The increasing use of biological pest control is reflective of a greater need for sustainable crop protection solutions, that meet the demands of consumers for food and environmental safety. Bt insect pest management is vital to producers of food, fiber and timber and in public health protection around the globe. Bt-based products are used widely in organic and conventional agriculture as well as forestry and public health, because they deliver consistent pest control while avoiding harm to beneficial insects, without negative impacts on the environment or people. Bt is a sustainable crop protection solution when used as part of effective integrated pest management and insecticide resistance management programs.

Bt safety and effectiveness are vital to ensure a sustainable food production and control of diseases in public health programs.

Commercial insect control products, based on specific Bt strains, are eaten by target pest insects. This prevents them from digesting food, causing them to die. The component of commercial Bt products that affects pest insects is a group of naturally produced proteins that have evolved to impact only the target insect’s gut. For example: caterpillar control products based on Bt can only be activated in the caterpillar gut. This specificity is why they have little to no negative effects on non-target organisms such as other insects (e.g. pollinators like bees), animals, people, or fish.

People have been eating fresh food treated with commercial Bt products for more than 50 years without any evidence of adverse effects. Bt strains used in pest control have evolved to survive best in the specific condition of the pests they target. These conditions are so dramatically different from the human gut that Bt do not grow like they would in the targeted pest insects in the field.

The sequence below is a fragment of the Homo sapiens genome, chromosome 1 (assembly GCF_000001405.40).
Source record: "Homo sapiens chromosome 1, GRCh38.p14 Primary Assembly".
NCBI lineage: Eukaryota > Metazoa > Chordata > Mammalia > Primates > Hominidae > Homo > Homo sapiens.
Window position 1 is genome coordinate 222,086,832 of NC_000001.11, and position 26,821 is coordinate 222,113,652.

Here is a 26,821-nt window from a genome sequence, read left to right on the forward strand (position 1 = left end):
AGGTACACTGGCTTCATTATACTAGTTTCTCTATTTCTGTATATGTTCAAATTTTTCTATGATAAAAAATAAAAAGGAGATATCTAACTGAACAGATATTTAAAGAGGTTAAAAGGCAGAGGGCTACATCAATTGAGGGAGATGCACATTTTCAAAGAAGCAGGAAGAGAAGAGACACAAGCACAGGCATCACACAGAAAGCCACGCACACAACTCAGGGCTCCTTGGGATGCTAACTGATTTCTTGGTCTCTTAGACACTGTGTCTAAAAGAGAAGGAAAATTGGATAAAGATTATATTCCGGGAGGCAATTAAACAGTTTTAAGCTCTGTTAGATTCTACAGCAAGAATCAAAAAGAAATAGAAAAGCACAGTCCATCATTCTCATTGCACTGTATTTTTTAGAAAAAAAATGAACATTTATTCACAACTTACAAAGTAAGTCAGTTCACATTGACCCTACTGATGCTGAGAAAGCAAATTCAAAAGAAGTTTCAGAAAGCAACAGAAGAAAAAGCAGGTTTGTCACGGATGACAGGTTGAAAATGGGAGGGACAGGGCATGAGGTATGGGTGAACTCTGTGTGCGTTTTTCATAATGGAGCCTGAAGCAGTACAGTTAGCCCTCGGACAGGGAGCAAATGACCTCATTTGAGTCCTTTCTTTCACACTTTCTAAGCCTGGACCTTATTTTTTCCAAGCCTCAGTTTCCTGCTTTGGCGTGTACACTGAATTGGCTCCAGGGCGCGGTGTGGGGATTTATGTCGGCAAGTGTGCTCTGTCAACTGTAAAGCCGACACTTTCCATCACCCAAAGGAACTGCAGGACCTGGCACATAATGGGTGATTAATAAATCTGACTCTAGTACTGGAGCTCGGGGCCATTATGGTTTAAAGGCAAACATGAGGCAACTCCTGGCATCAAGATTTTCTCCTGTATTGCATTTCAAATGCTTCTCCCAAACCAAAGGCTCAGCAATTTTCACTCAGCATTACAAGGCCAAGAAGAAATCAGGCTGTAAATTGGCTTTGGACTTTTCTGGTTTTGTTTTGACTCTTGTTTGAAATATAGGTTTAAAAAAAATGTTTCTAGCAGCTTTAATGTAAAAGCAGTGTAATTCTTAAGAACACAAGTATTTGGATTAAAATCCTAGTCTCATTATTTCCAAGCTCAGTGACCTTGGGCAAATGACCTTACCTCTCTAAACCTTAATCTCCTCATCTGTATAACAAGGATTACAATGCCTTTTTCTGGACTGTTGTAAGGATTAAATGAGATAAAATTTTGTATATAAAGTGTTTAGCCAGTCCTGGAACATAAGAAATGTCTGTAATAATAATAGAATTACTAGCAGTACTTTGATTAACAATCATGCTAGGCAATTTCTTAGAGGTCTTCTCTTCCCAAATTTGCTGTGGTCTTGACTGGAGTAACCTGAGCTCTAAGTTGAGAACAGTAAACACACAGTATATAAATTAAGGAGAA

Bacillus cereus (Bc) are members of the Bacillus bacteria family and found naturally in the environment. Some Bc strains produce certain toxins, like the emetic toxin and enterotoxins, which can be harmful to people. The emetic toxin is particularly of concern because it is not destroyed by cooking and causes vomiting. Although related to Bc it has been proven that commercial Bt strains do not have the ability to produce this toxin.

In addition to the emetic toxin, some Bc strains can produce large amounts of enterotoxins which can cause diarrhea. Research has shown that commercial Bt strains are unlikely to produce any of these toxins in the human digestive system.

Bacillus cereus (Bc) are natural, common ubiquitous soil bacteria, so it is not unlikely to find them in food. The types of Bc that are most likely to adversely affect people are found in meats and starchy processed foods. Fresh vegetables and fruits are highly unlikely sources of pathogenic Bc strains.

There is no evidence of a link between pathogenic Bc presence in food and the application of commercial Bt products. The Bt products do not contain pathogenic Bc.

Enterotoxins can only be produced when a microbe is actively growing. Commercial Bt strains have been shown to have little to no growth on fruits and vegetables or in the human digestive system.

Current methods to differentiate Bt products from potentially pathogenic Bacillus cereus (Bc) are generally based on the presence of insecticidal protein crystals or through whole genome sequencing.

Research organizations are developing new methods using PCR technology (a technology used to amplify unique segments of the genetic code of the bacteria) or other modern tools to make this easier and faster.

There is a need for methods to rapidly differentiate Bt from Bc in food. Bt is necessary for sustainable food production because of its positive worker-safety profile, low impact on the environment and compatibility with beneficial insects whereas Bc is not used in agriculture but is natural occurring.

IBMA is open to opportunities for collaboration to fulfill this pressing need.